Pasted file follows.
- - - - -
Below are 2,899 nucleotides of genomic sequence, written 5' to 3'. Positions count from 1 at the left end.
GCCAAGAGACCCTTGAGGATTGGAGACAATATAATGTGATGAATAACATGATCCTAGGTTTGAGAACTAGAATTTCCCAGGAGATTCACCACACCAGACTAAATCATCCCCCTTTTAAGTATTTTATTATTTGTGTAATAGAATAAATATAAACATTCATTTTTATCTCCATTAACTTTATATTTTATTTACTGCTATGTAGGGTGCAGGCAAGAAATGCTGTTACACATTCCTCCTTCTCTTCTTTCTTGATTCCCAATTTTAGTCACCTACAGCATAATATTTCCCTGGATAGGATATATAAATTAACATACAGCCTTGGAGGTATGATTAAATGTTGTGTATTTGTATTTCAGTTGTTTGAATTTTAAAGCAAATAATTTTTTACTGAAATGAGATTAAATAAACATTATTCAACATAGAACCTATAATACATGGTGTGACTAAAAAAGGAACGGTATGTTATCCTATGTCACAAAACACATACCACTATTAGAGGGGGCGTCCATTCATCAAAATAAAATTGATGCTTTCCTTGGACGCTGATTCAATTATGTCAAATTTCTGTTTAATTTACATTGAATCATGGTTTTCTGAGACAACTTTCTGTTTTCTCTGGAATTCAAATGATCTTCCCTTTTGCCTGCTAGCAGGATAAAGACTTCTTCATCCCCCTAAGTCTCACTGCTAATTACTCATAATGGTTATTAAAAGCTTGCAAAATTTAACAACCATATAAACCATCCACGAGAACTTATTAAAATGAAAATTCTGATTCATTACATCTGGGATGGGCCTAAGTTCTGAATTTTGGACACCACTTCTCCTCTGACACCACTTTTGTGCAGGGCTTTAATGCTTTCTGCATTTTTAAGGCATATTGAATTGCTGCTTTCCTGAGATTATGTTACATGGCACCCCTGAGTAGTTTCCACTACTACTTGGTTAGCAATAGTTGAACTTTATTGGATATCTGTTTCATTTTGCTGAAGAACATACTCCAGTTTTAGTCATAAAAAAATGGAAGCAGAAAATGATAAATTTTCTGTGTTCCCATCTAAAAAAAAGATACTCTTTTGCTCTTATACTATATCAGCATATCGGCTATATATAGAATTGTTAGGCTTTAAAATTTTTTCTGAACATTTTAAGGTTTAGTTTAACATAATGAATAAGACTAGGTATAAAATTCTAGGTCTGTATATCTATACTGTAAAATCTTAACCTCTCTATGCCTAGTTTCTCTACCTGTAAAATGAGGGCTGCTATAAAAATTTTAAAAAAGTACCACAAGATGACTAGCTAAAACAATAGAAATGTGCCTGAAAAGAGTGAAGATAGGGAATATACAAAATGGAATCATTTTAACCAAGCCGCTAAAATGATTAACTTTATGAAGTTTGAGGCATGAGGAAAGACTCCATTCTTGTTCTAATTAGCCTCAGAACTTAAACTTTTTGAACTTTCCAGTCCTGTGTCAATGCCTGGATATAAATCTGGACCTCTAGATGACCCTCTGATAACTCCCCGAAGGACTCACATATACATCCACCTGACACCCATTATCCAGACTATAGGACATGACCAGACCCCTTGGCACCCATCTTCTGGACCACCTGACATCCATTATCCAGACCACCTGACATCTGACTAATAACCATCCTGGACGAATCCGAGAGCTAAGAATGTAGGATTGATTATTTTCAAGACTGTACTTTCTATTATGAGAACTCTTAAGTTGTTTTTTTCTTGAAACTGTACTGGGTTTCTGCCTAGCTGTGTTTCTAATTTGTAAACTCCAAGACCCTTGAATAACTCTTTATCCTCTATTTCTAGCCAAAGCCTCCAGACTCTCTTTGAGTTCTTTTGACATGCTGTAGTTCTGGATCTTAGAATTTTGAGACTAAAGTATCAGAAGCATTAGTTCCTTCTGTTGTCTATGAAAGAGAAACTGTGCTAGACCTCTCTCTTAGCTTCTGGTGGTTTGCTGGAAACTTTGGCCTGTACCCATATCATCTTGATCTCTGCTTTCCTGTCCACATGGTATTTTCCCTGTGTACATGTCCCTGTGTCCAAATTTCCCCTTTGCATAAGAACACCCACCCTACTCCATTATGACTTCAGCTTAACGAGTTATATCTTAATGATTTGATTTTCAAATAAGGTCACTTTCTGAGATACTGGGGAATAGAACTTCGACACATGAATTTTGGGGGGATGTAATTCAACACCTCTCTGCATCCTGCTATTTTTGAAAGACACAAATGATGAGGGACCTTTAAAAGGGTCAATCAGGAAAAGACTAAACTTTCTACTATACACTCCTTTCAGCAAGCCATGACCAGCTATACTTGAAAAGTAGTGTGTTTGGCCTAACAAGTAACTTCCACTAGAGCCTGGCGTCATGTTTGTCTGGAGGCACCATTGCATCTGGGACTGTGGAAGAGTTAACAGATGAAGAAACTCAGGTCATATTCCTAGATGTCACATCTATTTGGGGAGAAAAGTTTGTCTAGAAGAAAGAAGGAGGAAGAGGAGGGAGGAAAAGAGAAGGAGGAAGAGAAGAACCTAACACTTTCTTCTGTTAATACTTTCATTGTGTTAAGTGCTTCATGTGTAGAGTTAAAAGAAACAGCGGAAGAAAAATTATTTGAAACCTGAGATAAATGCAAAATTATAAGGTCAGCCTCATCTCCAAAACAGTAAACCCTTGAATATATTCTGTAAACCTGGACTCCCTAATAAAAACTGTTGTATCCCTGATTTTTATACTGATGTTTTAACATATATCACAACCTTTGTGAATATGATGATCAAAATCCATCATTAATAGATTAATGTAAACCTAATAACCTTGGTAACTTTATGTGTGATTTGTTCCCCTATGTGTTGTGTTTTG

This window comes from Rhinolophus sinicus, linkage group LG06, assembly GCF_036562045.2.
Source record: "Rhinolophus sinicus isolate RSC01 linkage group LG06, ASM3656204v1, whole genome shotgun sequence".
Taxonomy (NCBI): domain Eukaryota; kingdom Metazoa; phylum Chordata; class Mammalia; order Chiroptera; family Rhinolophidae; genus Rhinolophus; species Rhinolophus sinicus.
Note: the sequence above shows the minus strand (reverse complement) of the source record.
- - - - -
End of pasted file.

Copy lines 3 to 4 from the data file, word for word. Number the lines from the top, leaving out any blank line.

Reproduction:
This window comes from Rhinolophus sinicus, linkage group LG06, assembly GCF_036562045.2.
Source record: "Rhinolophus sinicus isolate RSC01 linkage group LG06, ASM3656204v1, whole genome shotgun sequence".